Women no more likely to die from heart attack than men
Researchers at University of Michigan Cardiovascular Center find female gender does not boost the chances of death from heart attack, compared to men. In studies, women were believed to be at higher risk of heart attack related deaths, but researchers found the reasons were from co-morbidities and age, following a re-investigation.
Women's risk of death from heart attack linked to age, co-morbidities
Instead, the researchers say past studies suggesting women were more likely to die from heart attack than men had not adjusted for age and other health problems.
Elizabeth Jackson, M.D., M.P.H., an assistant professor of internal medicine at the U-M Health System explains, “When we adjusted for factors such as age and co-morbidities like hypertension and diabetes, women had similar mortality rates at the time of the heart attack as men."
One difference between men and women who have heart attacks is that women seem to have a higher chance of complications from bleeding in the hospital that requires transfusion.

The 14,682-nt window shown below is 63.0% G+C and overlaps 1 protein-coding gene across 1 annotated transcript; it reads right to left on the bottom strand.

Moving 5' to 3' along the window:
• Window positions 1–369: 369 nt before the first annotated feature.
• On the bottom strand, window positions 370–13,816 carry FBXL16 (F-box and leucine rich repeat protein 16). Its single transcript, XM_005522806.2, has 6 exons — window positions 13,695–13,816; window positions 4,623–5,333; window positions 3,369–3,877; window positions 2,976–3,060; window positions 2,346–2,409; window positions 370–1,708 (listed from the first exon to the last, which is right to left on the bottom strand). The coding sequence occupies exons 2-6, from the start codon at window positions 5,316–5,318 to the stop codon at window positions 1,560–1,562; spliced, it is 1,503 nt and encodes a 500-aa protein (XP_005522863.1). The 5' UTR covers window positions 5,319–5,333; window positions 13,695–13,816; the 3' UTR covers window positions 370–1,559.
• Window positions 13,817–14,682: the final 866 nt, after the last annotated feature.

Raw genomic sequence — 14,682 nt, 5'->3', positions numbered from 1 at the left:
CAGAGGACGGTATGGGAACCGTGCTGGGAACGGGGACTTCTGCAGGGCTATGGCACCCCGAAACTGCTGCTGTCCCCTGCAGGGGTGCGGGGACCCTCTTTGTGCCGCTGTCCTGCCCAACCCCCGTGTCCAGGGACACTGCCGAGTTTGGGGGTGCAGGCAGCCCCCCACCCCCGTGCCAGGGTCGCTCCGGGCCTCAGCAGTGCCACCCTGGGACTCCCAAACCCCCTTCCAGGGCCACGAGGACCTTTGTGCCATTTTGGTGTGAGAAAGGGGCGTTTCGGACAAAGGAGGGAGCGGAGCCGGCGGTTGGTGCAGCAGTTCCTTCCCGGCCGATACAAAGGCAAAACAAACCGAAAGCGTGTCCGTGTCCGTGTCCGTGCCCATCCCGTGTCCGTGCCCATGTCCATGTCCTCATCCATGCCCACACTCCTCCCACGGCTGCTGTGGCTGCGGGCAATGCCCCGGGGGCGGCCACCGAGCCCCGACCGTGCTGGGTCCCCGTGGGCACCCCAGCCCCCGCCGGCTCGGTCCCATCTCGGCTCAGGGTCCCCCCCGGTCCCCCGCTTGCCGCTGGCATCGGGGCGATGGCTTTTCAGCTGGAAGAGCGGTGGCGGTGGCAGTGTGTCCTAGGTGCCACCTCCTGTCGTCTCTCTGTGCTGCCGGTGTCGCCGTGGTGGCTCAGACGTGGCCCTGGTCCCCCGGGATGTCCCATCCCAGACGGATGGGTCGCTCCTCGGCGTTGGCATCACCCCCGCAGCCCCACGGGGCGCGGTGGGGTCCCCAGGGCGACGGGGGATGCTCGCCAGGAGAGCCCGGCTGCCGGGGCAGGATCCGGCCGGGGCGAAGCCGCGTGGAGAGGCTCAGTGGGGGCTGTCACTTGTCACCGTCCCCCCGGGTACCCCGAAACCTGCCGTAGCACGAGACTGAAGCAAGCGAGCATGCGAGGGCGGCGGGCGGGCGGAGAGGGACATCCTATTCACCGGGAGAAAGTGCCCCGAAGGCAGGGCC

The study, published in the American Heart Journal and conducted over five years, found that women treated for heart attack were generally older and had more health problems than men. The research looked at outcomes among 8,771 patients who had severe heart attack.
The study is a second look at risk of a woman dying from heart attack taken from registry information. “Overall, there have been tremendous improvements in the care of both men and women who suffer a heart attack, but further research on everyday patients, such as those in the registry, is needed to be able to continue improving our level of care,” says Jackson.
Heart disease remains a major contributor to deaths among women. The new study shows female gender does not increase the risk of dying from a heart attack, after researchers adjusted for age and co-morbidities such as diabetes and hypertension.
American Heart Journal, DOI:10.1016/j.ahj.2010.09.030